I never really understood the idea that support had to be determined by the geographical location, maybe it is growing up in a cosmopolitan city like London, it didn’t really have as much of an effect. Being a first generation sports fan, I had to find football as opposed to the other way round. At 7 I had no idea where Liverpool was, it could have been in London for all I cared. Football gains a lot on hype, more so in recent times. Clubs are always going on pre season tours of places like America and Asia as an opportunity to gain money and the chief executives to brag about how many fans they got. Sure traditionalists will like to keep the hope that people will support teams which are closest to them but the generation after me, will be looking at whos hyped up the most as well but that’s modern football, a phrase which will be used quite frequently in years to come.

Good to see a k’s fan on here, Kingstonian are my local club, shame we haven’t reached the heights of the FA trophy winners of 1999 and 2000 again. I saw them in January against Croydon and they were terrible, looked out of sorts. Would love to see the glory days return, when Eddie Akuamoah was still there.

HannibalBrooks said...

Great piece Iddy

It doesn't matter where you come from, so long as you support your team in the right spirit. I know lots of so-called Evertonians who's alleged support for their team is defined by their hatred and bitterness towards Liverpool, which is just missing the whole point!

Don't tell anyone but I was a originally an Evertonian. My mum's family practically raised me when I was a baby and they were/are all Blues.

It was only on the day that Everton claimed the league title in 1970 that I switched my allegiances (at the ripe old age of 4) and so certainly can't be called a 'Glory Hunter'. My Evertonian uncles, my mum's brothers, were gloating and giving my dad some stick in my nana's living room over tea. They all said to me, 'tell your dad which team are the best', expecting me to say Everton, just as they had schooled me to say, but I stuck up for my dad and said 'Liverpool', I don't know why, I just remember thinking that gloating was somehow wrong. I've been a Red ever since.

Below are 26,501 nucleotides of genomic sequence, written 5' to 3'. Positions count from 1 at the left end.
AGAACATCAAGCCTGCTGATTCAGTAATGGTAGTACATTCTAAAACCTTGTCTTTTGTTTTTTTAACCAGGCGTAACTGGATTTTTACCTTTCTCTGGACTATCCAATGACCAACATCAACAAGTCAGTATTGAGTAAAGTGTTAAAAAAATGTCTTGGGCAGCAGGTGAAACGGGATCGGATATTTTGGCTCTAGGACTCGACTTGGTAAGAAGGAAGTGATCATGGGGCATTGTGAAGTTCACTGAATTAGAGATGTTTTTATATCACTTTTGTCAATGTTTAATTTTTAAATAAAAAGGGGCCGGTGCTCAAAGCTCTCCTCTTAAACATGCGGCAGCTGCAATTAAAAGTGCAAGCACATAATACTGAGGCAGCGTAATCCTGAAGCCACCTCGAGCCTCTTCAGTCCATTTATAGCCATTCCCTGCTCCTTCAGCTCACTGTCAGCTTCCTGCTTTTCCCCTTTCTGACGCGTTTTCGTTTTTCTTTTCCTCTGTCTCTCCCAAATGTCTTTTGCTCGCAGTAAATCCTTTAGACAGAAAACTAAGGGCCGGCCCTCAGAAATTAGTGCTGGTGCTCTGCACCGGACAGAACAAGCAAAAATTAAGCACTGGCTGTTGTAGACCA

Looking back, I think I made a very good choice. Because I eventually became such a fervent Red, my mum, a lifelong Blue, switched to Liverpool too.

The first time my dad took me to Anfield I was about six years old. The first thing that struck me was the shear volume of noise, which to a six year old was quite frightening, yet thrilling at the same time. It was and remains the sort of sound that you feel throughout your whole body, rather than the kind that you just hear.

Here are two seperate clips of the same thing; The Kop and the rest of the ground (which also makes a decent noise) just before kick-off in the CL semi against Chelsea...

You've got to get to a game at Anfield before we move.

MotM said...

Hannibal - Good to have you back. Were you there? Can we expect Ebren to receive a piece from you?

You'll forgive my wry smile about switching to Liverpool to avoid the being with the gloaters won't you?

I don't have much time for those fans who define their support by their hatred of "The Other", but, outside Glasgow perhaps, is that not done more often between Liverpool and Man Utd than any other two clubs?

The support on Wednesday night looked magnificent - and the reaction of everyone connected to the club did it proud. I don't know about what went on outside, other than the fact that there would be hundreds of journalists with a brief to find trouble and report it in as anti-Liverpool a way as possible.